Exploring the Most Gothic Era Of Doctor Who
Guest contributor Samuel Harper examines the Gothic era of Doctor Who.
In the mid-1970s, producer Philip Hinchcliffe and script editor Robert Holmes took a bold leap and completed Doctor Who’s transformation. They changed the style and tone of the stories, instead of the more ‘modern’ take on the show, as overseen by Barry Letts and Terrance Dicks, where the series reflected on many contemporary and social concerns and made the modern everyday scary. Hinchcliffe and Holmes changed all that. In their reign of ‘Gothic Who’ they ensured Doctor Who’s future by giving it a bold and exciting new take.
In Seasons 13-14, the show was redefined. The Doctor was now an alien wanderer exploring the deep realms of outer space as opposed to the patriarchal Earthbound James Bond-esque Third Doctor. The stories became much darker and gorier, with ideas and influences that were based on elements found in gothic stories.
Season 13 kicks off with Terror of the Zygons. The gothic elements make themselves known with such stereotypes including body horror, obviously in the shape (pun not intended) of the shape-shifting Zygons, and also barmen claiming to possess second sight. The story offers some juxtaposition of the settings: a pub, an old classical location – the moors, an alien spaceship and of course, the old castle upon the moor linking to the Zygon ship and via extension: the pub (where the spaceship was being monitored.)
With the next serial Planet of Evil, you have the fantastic location of the alien jungle, fulfilling the ‘primeval frontier’; surely one of Doctor Who’s best sets ever? And the effect Professor Sorenson’s experiments have on him, him becoming a victim of his own discovery, referencing The Strange Case of Dr Jekyll and Mr Hyde.
In Pyramids of Mars, the gothic elements make themselves more prominent, as we have the duality of the Scarman brothers as well as Marcus Scarman being possessed by Sutekh.
The following story, The Android Invasion, doesn’t feature as many elements of Goth, although we do have the torturing of the hero – the Doctor, a staple in gothic stories, and of course the theme of doppelgangers and the lack of identity.
The fifth story of Season 13, The Brain of Morbius, borrows heavy elements from Mary Shelley’s classic novel Frankenstein, Morbius being recreated from different body by an insane scientist. In this story the violent nature of gothic tales make themselves far more prominent with decapitation, strangulation, blood-splatter from gunshots, and the Doctor and Sarah getting tortured and blinded, respectively.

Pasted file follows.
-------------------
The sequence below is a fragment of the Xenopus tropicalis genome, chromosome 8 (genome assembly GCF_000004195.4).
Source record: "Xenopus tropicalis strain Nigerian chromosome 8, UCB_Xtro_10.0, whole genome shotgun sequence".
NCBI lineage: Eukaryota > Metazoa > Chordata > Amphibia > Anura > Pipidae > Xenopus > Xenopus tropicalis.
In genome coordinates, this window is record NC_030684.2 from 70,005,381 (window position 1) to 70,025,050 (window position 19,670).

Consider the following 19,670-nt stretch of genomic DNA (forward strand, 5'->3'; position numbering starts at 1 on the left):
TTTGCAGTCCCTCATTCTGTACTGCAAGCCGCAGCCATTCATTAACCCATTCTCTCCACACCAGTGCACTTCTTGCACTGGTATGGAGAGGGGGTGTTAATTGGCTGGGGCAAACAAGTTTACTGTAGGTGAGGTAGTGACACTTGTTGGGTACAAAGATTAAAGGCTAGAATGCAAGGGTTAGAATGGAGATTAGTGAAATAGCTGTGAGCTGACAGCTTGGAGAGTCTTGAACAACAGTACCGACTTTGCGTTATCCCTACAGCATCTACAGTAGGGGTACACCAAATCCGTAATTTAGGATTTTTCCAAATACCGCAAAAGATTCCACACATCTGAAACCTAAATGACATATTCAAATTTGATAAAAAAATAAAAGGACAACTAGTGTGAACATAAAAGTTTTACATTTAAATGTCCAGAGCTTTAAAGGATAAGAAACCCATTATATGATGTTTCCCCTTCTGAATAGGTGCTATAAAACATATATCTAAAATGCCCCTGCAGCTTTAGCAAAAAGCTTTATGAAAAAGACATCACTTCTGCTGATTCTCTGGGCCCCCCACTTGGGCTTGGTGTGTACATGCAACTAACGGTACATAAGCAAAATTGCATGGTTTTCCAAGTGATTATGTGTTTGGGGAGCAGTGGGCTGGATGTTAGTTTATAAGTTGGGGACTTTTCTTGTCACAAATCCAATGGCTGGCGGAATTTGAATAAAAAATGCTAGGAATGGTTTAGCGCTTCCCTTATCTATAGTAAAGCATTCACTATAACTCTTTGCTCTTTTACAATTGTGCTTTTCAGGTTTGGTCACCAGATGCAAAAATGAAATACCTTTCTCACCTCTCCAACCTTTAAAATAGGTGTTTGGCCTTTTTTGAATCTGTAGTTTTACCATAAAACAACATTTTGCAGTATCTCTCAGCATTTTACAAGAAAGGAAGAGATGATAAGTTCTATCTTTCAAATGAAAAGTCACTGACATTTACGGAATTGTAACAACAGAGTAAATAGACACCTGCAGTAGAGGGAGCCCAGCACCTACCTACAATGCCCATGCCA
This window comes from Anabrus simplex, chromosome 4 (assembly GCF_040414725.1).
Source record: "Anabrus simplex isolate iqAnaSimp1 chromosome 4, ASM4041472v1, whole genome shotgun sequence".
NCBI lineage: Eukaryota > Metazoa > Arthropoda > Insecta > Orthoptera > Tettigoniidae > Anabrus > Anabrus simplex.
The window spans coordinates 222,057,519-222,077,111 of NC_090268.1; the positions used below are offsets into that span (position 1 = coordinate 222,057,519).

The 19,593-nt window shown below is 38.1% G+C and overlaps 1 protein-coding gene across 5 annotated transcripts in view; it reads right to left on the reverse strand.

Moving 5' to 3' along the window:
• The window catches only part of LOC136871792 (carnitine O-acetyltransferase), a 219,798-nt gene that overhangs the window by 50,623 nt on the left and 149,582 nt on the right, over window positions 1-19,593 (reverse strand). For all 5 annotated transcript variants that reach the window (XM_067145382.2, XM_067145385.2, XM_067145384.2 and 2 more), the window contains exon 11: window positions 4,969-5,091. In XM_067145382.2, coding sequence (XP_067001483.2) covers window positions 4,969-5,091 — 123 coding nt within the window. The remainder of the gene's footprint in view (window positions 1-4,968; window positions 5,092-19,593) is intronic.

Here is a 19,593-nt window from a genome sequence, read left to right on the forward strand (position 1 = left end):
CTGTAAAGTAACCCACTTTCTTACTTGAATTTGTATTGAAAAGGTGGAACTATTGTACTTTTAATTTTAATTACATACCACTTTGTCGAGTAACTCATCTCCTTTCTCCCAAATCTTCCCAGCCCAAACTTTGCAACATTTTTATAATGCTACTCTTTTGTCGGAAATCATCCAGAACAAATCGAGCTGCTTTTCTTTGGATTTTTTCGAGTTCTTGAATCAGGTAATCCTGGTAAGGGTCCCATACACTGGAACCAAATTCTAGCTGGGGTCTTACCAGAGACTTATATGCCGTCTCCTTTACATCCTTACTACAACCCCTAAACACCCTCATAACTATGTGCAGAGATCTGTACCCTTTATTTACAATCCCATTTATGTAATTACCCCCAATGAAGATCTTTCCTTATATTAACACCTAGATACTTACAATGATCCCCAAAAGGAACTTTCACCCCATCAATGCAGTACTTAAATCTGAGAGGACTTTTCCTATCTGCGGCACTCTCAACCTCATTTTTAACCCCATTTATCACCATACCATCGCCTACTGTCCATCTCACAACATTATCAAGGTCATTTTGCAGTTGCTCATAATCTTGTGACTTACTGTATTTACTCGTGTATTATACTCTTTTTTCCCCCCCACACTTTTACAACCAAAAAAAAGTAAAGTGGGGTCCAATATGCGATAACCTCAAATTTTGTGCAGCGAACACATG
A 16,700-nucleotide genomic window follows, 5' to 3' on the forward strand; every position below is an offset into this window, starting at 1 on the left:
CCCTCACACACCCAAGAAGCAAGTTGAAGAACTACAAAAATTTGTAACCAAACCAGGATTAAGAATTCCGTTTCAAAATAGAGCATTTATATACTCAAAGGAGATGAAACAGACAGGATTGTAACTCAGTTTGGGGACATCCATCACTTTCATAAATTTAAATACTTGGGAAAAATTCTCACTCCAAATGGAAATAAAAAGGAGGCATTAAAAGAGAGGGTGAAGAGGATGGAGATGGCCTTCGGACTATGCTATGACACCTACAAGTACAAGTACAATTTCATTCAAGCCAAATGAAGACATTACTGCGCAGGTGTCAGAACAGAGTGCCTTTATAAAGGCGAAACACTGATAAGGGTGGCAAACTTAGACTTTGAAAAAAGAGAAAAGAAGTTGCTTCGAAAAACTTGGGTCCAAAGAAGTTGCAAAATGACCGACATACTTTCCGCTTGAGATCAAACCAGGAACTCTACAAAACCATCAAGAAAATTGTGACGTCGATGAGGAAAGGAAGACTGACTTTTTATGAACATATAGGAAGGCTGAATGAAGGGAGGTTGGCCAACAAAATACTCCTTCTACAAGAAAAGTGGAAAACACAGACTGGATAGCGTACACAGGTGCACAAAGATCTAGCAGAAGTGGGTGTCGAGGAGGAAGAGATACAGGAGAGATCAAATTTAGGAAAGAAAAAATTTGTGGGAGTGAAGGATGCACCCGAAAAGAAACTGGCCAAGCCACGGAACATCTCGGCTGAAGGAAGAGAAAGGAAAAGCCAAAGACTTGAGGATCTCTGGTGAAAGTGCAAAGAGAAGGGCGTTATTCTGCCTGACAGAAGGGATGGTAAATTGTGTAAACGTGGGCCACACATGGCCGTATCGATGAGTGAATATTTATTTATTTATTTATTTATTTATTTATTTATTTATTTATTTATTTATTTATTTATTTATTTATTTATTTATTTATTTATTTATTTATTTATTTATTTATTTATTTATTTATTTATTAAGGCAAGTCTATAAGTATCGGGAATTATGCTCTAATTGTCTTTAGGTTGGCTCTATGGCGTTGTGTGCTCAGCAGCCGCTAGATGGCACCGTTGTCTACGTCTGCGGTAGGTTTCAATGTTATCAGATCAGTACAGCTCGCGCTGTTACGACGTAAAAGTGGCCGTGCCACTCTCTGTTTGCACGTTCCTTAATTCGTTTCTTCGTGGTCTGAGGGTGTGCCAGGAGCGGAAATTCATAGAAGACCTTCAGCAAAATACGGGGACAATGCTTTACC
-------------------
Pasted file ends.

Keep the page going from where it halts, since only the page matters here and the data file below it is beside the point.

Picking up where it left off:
The final story of Season 13, The Seeds of Doom, features the horror transformation of man to monster, with the Krynoid victims. We see the developing stages of the victim slowly losing their humanity bit by bit.
Season 14’s opener, The Masque of Mandragora, features a classic gothic location, crypts and alien possession once again.
Sarah Jane’s last story, The Hand of Fear, sees familiar concepts in Doctor Who being used again to a greater extent; possession, torture and hunting. Sarah Jane being possessed by Eldrad and the Doctor getting tortured by the overlord.
The Deadly Assassin, the story where the Doctor goes solo in a world of repression, a crumbling society, with senility and decline. Torture is used heavily in this story: the Doctor getting tortured in the Matrix and by Gallifreyan guards. Everything within the Matrix could be viewed as a nightmare, a haunting. Famously, the torture scenes in Part 3 in the Matrix attracted the attention of Mary Whitehouse where the Doctor almost drowns. She criticised the show’s use of violence and claimed it was ‘frightening’ for the children.
Leela’s debut in The Face of Evil explores self and mimicry. Both stories looking at the consequences of godhood and hauntings, with the Doctor being God and feared upon by everyone in Leela’s tribe.
In The Robots of Death, Taren Capel plays the role of God this time and haunts his fellow crewmembers through his automaton. Both Face and Robots make use of the remote location under attack from an unknown force, in which the technology, ie, the robots, is fighting back.
The final story of Season 14, The Talons of Weng-Chiang, is essentially a gothic tale. The Doctor is dressed like Sherlock Holmes, with Leela being portrayed as a femme fatale. Other gothic elements include the masked figure, which in this is case is Magnus Greel, the two sidekicks in the story and the universally popular Jago and Litefoot.
To round up, we can see how much goth culture influenced Seasons 13-14. The stories are so rich and vivid and full of imagination. With the departure of Philip Hichcliffe at the end of Season 14, Doctor Who’s genre mix declined, although some later stories did continue to use goth as a basis for the story for example: State of Decay and Black Orchid.
I do hope you enjoyed reading this article and please leave your thoughts in the comments below.